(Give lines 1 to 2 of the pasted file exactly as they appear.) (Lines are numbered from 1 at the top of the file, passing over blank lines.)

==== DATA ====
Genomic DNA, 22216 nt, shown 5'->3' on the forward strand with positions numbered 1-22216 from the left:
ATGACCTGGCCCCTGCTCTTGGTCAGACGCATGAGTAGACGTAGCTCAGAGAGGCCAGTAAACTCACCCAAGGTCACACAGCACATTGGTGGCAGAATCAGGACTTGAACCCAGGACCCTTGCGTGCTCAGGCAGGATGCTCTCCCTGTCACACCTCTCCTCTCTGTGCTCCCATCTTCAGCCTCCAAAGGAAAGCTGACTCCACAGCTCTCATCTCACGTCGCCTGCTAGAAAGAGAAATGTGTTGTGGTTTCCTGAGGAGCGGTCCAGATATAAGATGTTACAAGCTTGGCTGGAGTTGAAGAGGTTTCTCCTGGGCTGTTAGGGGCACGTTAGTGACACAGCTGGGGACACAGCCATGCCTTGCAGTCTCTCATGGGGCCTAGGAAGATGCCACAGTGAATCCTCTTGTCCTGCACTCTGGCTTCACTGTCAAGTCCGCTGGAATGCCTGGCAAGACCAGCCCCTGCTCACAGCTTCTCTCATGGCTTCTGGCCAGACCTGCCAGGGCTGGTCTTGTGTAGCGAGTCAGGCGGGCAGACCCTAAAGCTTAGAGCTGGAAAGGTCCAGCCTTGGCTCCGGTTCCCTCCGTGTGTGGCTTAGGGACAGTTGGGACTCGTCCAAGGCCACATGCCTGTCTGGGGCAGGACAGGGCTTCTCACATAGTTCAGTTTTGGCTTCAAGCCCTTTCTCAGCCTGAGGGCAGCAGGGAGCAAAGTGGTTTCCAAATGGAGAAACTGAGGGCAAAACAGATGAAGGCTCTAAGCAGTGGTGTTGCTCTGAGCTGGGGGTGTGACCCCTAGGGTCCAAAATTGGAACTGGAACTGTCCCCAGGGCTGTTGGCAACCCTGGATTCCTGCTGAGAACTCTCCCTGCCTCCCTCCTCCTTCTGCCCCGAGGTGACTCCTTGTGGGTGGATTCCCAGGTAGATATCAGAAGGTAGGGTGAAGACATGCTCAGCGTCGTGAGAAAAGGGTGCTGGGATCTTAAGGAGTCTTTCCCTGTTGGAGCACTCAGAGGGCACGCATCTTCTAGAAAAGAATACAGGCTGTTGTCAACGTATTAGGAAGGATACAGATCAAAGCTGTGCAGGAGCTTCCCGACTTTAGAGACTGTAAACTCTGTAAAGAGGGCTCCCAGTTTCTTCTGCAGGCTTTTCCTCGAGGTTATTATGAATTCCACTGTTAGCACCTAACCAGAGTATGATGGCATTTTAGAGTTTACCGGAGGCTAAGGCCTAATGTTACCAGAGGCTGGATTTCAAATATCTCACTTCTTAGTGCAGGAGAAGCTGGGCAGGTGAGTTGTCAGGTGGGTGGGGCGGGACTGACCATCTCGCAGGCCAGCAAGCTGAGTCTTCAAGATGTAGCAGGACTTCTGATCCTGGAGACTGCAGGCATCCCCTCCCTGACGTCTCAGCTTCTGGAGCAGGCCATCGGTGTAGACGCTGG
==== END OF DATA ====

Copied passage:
Genomic DNA, 22216 nt, shown 5'->3' on the forward strand with positions numbered 1-22216 from the left:
ATGACCTGGCCCCTGCTCTTGGTCAGACGCATGAGTAGACGTAGCTCAGAGAGGCCAGTAAACTCACCCAAGGTCACACAGCACATTGGTGGCAGAATCAGGACTTGAACCCAGGACCCTTGCGTGCTCAGGCAGGATGCTCTCCCTGTCACACCTCTCCTCTCTGTGCTCCCATCTTCAGCCTCCAAAGGAAAGCTGACTCCACAGCTCTCATCTCACGTCGCCTGCTAGAAAGAGAAATGTGTTGTGGTTTCCTGAGGAGCGGTCCAGATATAAGATGTTACAAGCTTGGCTGGAGTTGAAGAGGTTTCTCCTGGGCTGTTAGGGGCACGTTAGTGACACAGCTGGGGACACAGCCATGCCTTGCAGTCTCTCATGGGGCCTAGGAAGATGCCACAGTGAATCCTCTTGTCCTGCACTCTGGCTTCACTGTCAAGTCCGCTGGAATGCCTGGCAAGACCAGCCCCTGCTCACAGCTTCTCTCATGGCTTCTGGCCAGACCTGCCAGGGCTGGTCTTGTGTAGCGAGTCAGGCGGGCAGACCCTAAAGCTTAGAGCTGGAAAGGTCCAGCCTTGGCTCCGGTTCCCTCCGTGTGTGGCTTAGGGACAGTTGGGACTCGTCCAAGGCCACATGCCTGTCTGGGGCAGGACAGGGCTTCTCACATAGTTCAGTTTTGGCTTCAAGCCCTTTCTCAGCCTGAGGGCAGCAGGGAGCAAAGTGGTTTCCAAATGGAGAAACTGAGGGCAAAACAGATGAAGGCTCTAAGCAGTGGTGTTGCTCTGAGCTGGGGGTGTGACCCCTAGGGTCCAAAATTGGAACTGGAACTGTCCCCAGGGCTGTTGGCAACCCTGGATTCCTGCTGAGAACTCTCCCTGCCTCCCTCCTCCTTCTGCCCCGAGGTGACTCCTTGTGGGTGGATTCCCAGGTAGATATCAGAAGGTAGGGTGAAGACATGCTCAGCGTCGTGAGAAAAGGGTGCTGGGATCTTAAGGAGTCTTTCCCTGTTGGAGCACTCAGAGGGCACGCATCTTCTAGAAAAGAATACAGGCTGTTGTCAACGTATTAGGAAGGATACAGATCAAAGCTGTGCAGGAGCTTCCCGACTTTAGAGACTGTAAACTCTGTAAAGAGGGCTCCCAGTTTCTTCTGCAGGCTTTTCCTCGAGGTTATTATGAATTCCACTGTTAGCACCTAACCAGAGTATGATGGCATTTTAGAGTTTACCGGAGGCTAAGGCCTAATGTTACCAGAGGCTGGATTTCAAATATCTCACTTCTTAGTGCAGGAGAAGCTGGGCAGGTGAGTTGTCAGGTGGGTGGGGCGGGACTGACCATCTCGCAGGCCAGCAAGCTGAGTCTTCAAGATGTAGCAGGACTTCTGATCCTGGAGACTGCAGGCATCCCCTCCCTGACGTCTCAGCTTCTGGAGCAGGCCATCGGTGTAGACGCTGG